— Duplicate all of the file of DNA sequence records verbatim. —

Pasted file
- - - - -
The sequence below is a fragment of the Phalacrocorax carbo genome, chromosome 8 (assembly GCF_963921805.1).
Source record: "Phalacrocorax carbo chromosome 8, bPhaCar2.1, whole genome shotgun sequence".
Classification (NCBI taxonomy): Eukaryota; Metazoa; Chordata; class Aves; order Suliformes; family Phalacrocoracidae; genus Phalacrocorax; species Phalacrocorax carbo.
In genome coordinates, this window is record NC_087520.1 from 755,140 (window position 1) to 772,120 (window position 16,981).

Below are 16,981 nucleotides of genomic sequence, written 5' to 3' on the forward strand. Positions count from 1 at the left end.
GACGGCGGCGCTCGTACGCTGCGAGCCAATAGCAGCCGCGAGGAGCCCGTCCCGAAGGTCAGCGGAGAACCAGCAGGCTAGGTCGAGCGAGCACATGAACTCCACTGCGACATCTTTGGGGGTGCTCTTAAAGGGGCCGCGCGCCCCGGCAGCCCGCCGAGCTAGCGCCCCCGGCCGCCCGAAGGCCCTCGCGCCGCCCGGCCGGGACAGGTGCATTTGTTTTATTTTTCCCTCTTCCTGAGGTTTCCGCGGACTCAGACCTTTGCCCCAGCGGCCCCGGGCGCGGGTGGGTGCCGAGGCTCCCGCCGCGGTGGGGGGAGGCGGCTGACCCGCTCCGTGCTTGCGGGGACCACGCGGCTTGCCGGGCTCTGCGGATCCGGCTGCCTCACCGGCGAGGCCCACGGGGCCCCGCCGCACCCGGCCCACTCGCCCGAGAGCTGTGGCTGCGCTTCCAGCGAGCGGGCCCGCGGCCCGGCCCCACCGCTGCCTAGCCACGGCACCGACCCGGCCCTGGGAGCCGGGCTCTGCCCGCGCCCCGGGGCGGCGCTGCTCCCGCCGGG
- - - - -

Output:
The sequence below is a fragment of the Phalacrocorax carbo genome, chromosome 8 (assembly GCF_963921805.1).
Source record: "Phalacrocorax carbo chromosome 8, bPhaCar2.1, whole genome shotgun sequence".
Classification (NCBI taxonomy): Eukaryota; Metazoa; Chordata; class Aves; order Suliformes; family Phalacrocoracidae; genus Phalacrocorax; species Phalacrocorax carbo.
In genome coordinates, this window is record NC_087520.1 from 755,140 (window position 1) to 772,120 (window position 16,981).

Below are 16,981 nucleotides of genomic sequence, written 5' to 3' on the forward strand. Positions count from 1 at the left end.
GACGGCGGCGCTCGTACGCTGCGAGCCAATAGCAGCCGCGAGGAGCCCGTCCCGAAGGTCAGCGGAGAACCAGCAGGCTAGGTCGAGCGAGCACATGAACTCCACTGCGACATCTTTGGGGGTGCTCTTAAAGGGGCCGCGCGCCCCGGCAGCCCGCCGAGCTAGCGCCCCCGGCCGCCCGAAGGCCCTCGCGCCGCCCGGCCGGGACAGGTGCATTTGTTTTATTTTTCCCTCTTCCTGAGGTTTCCGCGGACTCAGACCTTTGCCCCAGCGGCCCCGGGCGCGGGTGGGTGCCGAGGCTCCCGCCGCGGTGGGGGGAGGCGGCTGACCCGCTCCGTGCTTGCGGGGACCACGCGGCTTGCCGGGCTCTGCGGATCCGGCTGCCTCACCGGCGAGGCCCACGGGGCCCCGCCGCACCCGGCCCACTCGCCCGAGAGCTGTGGCTGCGCTTCCAGCGAGCGGGCCCGCGGCCCGGCCCCACCGCTGCCTAGCCACGGCACCGACCCGGCCCTGGGAGCCGGGCTCTGCCCGCGCCCCGGGGCGGCGCTGCTCCCGCCGGG